Jersey Shore Shark Attacks of 1916 by Frederic P. MillerPlease note that the content of this book primarily consists of articles available from Wikipedia or other free sources online. The Jersey Shore shark attacks of 1916 were a series of shark attacks along the coast of New Jersey between July 1 and July 12, 1916, in which four people were killed and one injured. Since 1916, scholars have debated which shark species was responsible and the number of animals involved, with the great white shark and the bull shark most frequently being blamed. The attacks occurred during a deadly summer heat wave and polio epidemic in the northeastern United States that drove thousands of people to the seaside resorts of the Jersey Shore. Shark attacks on the Atlantic Coast of the United States outside the semitropical states of Florida, Georgia, and the Carolinas were rare, but scholars believe that the increased presence of sharks and humans in the water led to the attacks in 1916s.
Site of the New Jersey Shark Attacks of 1916
Brian Donohue NJ. A series of fatal and near-deadly shark attacks in New Jersey scared thousands of people out of entering the ocean. The shockwave of those shark attacks can even still be felt today when the reputation of these marine animals has been all but tainted with bloodlust and paranoia. The novel and the subsequent classic film of the same name, Jaws , did little to alleviate these fears through the decades. Actually, it is often credited with spurring the still-raging battle of panic and paranoia on behalf of beachgoers and sharks the world over. Here is what happened in this bloody and terrifying two weeks on the New Jersey coast that July in Before the shark attacks of , scientists largely thought that sharks were relatively benign.
Local and national reaction to the fatalities involved a wave of panic that led to shark hunts aimed at eradicating the population of "man-eating" sharks and protecting the economies of New Jersey's seaside communities. Resort towns enclosed their public beaches with steel nets to protect swimmers. Scientific knowledge about sharks before was based on conjecture and speculation. Between July 1 and July 12, , five people were attacked along the coast of New Jersey by sharks; only one of the victims survived. Shortly after entering the water, Vansant began shouting. Bathers believed he was calling to the dog, but a shark was actually biting Vansant's legs. Despite the Vansant incident, beaches along the Jersey Shore remained open.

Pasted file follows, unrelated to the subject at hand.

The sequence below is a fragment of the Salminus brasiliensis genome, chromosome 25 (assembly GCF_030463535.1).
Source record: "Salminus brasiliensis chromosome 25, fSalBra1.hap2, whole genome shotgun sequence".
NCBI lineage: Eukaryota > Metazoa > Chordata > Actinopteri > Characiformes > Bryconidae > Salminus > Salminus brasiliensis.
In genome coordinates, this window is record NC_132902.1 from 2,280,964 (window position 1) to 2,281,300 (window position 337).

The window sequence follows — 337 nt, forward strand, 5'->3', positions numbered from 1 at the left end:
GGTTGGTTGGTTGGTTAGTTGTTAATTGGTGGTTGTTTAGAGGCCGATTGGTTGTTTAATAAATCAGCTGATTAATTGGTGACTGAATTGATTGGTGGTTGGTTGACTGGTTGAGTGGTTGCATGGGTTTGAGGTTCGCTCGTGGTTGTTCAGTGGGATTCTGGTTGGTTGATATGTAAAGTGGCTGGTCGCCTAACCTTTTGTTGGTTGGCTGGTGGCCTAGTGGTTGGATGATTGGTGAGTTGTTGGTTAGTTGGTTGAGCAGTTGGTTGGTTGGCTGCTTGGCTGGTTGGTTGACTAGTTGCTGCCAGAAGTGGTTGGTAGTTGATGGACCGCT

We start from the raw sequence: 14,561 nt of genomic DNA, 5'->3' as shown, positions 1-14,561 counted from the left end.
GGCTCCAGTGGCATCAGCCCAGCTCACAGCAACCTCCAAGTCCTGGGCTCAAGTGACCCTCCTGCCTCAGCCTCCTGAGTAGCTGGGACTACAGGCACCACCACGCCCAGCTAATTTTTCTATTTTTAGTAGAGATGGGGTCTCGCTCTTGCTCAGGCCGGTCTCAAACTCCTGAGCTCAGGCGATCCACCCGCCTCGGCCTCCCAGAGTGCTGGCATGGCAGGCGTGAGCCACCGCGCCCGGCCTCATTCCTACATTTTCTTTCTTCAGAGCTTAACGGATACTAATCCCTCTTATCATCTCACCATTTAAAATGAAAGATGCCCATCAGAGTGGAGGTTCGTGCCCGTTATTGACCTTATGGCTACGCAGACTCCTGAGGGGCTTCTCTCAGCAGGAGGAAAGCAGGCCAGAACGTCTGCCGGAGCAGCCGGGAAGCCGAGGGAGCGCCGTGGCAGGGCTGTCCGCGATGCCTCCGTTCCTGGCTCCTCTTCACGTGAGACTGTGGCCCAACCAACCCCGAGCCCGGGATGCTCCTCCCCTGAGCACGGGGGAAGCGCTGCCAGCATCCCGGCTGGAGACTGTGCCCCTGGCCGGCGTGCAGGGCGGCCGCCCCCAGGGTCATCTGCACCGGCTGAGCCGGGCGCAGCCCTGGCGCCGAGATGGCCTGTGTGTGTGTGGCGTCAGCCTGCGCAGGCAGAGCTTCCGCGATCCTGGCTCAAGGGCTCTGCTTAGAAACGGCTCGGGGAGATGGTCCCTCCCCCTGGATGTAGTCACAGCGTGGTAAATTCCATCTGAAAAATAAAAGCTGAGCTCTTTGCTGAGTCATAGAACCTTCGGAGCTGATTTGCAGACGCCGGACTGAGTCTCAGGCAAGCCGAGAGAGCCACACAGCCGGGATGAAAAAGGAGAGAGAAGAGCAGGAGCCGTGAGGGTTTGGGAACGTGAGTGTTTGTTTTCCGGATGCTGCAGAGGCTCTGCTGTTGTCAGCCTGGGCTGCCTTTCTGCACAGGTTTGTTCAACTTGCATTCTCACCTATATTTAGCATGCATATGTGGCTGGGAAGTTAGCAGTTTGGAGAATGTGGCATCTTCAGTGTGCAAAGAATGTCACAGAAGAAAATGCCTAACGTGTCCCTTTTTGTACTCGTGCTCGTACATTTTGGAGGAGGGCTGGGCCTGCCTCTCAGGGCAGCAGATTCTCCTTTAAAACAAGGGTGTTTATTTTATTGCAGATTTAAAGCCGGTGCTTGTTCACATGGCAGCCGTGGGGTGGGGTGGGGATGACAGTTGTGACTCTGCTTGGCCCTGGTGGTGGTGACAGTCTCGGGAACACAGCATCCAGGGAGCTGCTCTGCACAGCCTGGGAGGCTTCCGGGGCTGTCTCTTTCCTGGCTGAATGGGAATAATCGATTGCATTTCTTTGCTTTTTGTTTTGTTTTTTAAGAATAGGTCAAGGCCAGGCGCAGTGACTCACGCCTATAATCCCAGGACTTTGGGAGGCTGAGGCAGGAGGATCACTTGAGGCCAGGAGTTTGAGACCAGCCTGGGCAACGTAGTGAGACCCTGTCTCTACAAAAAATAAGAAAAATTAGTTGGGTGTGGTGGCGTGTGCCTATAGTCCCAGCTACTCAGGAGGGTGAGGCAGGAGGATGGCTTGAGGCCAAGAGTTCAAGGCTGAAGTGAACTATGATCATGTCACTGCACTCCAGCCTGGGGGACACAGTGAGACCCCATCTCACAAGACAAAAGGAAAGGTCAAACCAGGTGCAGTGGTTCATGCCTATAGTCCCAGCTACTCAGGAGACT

The attacks generated headlines worldwide and prompted scientists to re-examine their understanding of sharks, stirring fear in an age in which wading at the beach was the ultimate pastime. A hundred years later, the attacks still draw visitors to the quaint town of fewer than 9, people. Since Saturday, the town has been hosting a nine-day commemoration of the events, which is expected to give a hefty boost to tourism. Matawan residents welcome the attention but are sensitive to the fact that local men and boys died in the attacks. Last month, while eating lunch in Matawan with his father, Ryan Bielenda, a year-old from nearby Old Bridge, talked about a report he wrote on the attack for his fifth-grade class last spring. When he went swimming in the ocean the first couple of times this summer, he said, his mind was on the shark.
A Leisurely Swim At Sunset
A great white shark scarfs down a chunk of bait. Rogue Shark! The Jersey Shore Attacks of Return to Part 1. In twelve days in the summer of shark attacks along the New Jersey shore had left four dead and one maimed with the rogue shark still on the loose. On July 13, , John Nichols, the ichthyologist from the American Museum of Natural History, arrived at Matawan, the site of the most recent attacks.